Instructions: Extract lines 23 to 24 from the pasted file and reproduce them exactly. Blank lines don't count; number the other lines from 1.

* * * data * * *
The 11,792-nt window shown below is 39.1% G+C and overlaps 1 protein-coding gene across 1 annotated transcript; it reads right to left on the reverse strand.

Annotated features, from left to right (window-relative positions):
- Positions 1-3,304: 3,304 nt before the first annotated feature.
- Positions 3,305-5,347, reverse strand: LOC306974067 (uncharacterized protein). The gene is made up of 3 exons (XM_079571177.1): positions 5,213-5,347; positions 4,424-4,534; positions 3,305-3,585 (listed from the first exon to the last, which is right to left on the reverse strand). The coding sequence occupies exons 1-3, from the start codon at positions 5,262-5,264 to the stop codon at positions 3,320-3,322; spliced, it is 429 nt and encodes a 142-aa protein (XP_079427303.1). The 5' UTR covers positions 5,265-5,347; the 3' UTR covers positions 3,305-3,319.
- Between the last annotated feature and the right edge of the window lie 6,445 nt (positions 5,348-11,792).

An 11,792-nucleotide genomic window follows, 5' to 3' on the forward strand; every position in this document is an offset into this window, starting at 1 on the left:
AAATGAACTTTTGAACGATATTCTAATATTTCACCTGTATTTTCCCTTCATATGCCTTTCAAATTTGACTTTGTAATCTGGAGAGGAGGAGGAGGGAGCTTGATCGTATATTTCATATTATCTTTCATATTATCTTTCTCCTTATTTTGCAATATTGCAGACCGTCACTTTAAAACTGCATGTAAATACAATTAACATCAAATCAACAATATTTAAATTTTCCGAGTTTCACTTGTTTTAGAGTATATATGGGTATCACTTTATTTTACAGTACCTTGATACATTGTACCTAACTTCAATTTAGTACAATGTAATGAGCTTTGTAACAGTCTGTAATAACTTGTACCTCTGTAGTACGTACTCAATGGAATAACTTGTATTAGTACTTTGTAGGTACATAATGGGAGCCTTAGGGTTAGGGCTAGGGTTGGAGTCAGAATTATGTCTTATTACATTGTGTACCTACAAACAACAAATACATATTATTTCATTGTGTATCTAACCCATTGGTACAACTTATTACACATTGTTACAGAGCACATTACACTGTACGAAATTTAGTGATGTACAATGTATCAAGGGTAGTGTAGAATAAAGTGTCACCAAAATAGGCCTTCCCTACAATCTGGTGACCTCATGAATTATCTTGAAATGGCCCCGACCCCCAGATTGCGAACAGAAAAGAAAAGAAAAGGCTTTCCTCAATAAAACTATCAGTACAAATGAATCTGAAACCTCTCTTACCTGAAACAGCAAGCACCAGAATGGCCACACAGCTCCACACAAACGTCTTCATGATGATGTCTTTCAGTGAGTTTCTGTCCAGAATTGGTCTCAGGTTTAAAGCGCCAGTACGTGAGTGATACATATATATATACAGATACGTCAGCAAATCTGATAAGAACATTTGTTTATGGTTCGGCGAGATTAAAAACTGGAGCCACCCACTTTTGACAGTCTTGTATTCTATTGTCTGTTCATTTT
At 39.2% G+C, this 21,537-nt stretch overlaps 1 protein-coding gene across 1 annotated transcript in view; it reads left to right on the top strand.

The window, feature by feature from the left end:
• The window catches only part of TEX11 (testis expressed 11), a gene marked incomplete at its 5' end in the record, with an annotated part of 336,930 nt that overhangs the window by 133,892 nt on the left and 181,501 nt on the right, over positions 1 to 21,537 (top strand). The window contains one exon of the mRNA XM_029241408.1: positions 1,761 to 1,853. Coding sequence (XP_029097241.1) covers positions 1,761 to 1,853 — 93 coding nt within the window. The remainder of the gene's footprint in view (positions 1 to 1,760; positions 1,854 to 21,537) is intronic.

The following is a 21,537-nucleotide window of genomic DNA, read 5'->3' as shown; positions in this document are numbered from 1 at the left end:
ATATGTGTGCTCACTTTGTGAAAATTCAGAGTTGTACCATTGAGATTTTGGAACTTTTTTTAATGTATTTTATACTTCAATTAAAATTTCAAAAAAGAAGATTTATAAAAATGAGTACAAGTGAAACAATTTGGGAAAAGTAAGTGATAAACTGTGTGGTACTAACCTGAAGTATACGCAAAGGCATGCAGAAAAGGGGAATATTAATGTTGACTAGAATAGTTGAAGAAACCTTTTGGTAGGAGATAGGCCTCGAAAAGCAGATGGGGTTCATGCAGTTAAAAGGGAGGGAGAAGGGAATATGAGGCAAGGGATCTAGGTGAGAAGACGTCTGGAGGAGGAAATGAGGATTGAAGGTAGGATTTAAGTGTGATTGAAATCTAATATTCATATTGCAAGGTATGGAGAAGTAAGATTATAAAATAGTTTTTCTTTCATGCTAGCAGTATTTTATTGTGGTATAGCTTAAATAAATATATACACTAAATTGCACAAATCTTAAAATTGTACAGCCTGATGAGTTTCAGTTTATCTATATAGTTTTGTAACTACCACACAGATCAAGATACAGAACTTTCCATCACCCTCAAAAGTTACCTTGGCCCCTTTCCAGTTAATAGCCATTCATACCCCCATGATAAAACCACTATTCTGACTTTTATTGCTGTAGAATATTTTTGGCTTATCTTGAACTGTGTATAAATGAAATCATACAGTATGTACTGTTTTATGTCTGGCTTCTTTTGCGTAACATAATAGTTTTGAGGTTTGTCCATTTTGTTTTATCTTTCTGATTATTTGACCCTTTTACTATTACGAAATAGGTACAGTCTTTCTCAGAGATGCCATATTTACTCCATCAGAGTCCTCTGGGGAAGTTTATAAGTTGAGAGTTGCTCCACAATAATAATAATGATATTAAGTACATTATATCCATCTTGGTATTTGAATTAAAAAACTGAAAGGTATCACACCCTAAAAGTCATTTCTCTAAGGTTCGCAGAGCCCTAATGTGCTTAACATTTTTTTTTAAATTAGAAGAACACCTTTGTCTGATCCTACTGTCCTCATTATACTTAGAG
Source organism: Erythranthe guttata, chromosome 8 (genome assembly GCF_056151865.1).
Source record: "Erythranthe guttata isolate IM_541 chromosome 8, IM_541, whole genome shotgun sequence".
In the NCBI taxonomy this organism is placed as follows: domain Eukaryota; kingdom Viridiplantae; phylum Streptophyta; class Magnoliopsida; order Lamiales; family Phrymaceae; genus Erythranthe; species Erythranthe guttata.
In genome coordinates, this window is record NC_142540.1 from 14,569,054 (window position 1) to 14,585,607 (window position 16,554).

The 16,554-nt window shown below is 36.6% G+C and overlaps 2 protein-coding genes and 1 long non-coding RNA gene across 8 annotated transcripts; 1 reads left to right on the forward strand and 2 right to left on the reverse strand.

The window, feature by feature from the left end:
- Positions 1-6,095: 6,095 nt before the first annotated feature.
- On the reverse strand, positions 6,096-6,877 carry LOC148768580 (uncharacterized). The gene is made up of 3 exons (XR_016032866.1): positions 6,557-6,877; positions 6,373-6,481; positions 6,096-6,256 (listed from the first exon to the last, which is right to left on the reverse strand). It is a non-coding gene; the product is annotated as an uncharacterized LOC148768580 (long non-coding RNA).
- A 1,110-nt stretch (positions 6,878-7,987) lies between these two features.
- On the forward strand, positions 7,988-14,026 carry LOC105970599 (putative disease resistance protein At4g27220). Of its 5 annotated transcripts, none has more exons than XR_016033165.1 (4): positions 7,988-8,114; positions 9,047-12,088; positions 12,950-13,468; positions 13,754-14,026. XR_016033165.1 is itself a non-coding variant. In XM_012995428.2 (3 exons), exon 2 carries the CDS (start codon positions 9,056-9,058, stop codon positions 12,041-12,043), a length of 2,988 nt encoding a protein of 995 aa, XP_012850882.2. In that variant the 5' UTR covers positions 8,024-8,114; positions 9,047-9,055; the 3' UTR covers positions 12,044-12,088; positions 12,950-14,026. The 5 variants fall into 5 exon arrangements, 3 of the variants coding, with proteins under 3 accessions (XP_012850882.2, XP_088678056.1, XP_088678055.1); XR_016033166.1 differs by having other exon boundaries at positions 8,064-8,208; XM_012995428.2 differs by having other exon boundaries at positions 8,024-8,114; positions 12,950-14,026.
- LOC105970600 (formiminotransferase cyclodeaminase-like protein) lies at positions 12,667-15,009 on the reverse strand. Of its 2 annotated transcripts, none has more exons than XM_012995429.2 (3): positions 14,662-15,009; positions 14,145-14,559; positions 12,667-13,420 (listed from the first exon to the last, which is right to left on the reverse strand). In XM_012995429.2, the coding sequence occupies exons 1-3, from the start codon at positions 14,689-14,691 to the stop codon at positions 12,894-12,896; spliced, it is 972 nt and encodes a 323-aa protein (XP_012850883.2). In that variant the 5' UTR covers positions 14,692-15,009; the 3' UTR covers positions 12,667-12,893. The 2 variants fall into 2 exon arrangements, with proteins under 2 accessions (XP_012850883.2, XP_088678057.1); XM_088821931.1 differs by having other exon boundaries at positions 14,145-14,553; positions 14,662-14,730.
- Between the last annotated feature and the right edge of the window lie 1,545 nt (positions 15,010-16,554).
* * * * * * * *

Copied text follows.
- LOC105970600 (formiminotransferase cyclodeaminase-like protein) lies at positions 12,667-15,009 on the reverse strand. Of its 2 annotated transcripts, none has more exons than XM_012995429.2 (3): positions 14,662-15,009; positions 14,145-14,559; positions 12,667-13,420 (listed from the first exon to the last, which is right to left on the reverse strand). In XM_012995429.2, the coding sequence occupies exons 1-3, from the start codon at positions 14,689-14,691 to the stop codon at positions 12,894-12,896; spliced, it is 972 nt and encodes a 323-aa protein (XP_012850883.2). In that variant the 5' UTR covers positions 14,692-15,009; the 3' UTR covers positions 12,667-12,893. The 2 variants fall into 2 exon arrangements, with proteins under 2 accessions (XP_012850883.2, XP_088678057.1); XM_088821931.1 differs by having other exon boundaries at positions 14,145-14,553; positions 14,662-14,730.
- Between the last annotated feature and the right edge of the window lie 1,545 nt (positions 15,010-16,554).